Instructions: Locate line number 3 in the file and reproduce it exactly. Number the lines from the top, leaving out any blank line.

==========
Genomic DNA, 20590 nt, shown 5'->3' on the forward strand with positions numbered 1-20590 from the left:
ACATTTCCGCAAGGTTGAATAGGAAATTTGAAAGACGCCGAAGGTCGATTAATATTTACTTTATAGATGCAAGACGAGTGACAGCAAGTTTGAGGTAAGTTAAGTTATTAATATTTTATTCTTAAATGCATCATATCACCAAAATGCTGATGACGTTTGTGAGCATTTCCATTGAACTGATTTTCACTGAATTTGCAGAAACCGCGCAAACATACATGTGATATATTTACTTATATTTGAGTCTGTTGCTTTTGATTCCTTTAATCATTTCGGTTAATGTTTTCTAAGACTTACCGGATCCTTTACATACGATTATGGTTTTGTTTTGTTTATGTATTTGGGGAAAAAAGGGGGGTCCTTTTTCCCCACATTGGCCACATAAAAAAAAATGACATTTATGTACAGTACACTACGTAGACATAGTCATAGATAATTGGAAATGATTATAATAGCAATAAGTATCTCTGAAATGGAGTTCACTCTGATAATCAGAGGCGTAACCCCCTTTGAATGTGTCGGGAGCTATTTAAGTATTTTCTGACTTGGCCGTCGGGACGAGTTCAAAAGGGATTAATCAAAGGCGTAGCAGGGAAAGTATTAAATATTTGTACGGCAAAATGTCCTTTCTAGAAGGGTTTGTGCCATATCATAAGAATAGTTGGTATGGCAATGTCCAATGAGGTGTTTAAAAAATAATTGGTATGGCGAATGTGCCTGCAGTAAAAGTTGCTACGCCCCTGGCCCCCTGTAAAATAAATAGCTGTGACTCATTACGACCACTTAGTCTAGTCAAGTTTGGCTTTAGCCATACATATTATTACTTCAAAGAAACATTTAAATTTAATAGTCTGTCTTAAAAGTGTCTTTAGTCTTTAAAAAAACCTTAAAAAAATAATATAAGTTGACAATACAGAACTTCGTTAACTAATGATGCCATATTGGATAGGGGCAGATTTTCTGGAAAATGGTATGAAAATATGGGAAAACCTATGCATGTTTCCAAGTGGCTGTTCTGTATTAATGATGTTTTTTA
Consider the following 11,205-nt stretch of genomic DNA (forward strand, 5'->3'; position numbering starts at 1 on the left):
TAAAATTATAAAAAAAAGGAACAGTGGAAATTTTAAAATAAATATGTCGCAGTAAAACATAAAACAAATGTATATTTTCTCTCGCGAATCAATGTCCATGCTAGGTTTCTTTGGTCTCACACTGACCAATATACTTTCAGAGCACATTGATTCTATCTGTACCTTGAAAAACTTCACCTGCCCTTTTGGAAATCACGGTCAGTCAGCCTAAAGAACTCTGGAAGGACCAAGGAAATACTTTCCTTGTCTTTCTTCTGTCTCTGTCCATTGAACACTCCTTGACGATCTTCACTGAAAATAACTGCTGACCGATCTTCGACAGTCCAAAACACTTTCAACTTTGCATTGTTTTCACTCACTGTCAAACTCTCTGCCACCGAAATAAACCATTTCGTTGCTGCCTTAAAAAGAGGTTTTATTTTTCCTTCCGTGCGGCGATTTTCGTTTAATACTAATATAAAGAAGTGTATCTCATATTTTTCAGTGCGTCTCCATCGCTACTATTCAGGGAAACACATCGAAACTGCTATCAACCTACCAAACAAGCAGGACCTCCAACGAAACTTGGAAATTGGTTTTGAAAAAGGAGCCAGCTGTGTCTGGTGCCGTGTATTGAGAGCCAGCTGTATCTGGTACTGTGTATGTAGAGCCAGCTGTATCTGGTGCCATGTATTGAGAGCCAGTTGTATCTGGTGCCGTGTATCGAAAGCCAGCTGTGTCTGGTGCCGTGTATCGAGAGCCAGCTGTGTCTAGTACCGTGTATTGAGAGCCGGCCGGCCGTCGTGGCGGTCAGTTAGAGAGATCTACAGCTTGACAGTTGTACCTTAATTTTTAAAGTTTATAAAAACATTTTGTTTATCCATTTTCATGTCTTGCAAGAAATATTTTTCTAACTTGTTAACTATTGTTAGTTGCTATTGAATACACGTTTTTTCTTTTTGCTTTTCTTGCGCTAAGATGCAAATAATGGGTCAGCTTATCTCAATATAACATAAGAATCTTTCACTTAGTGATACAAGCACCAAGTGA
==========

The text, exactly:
Consider the following 11,205-nt stretch of genomic DNA (forward strand, 5'->3'; position numbering starts at 1 on the left):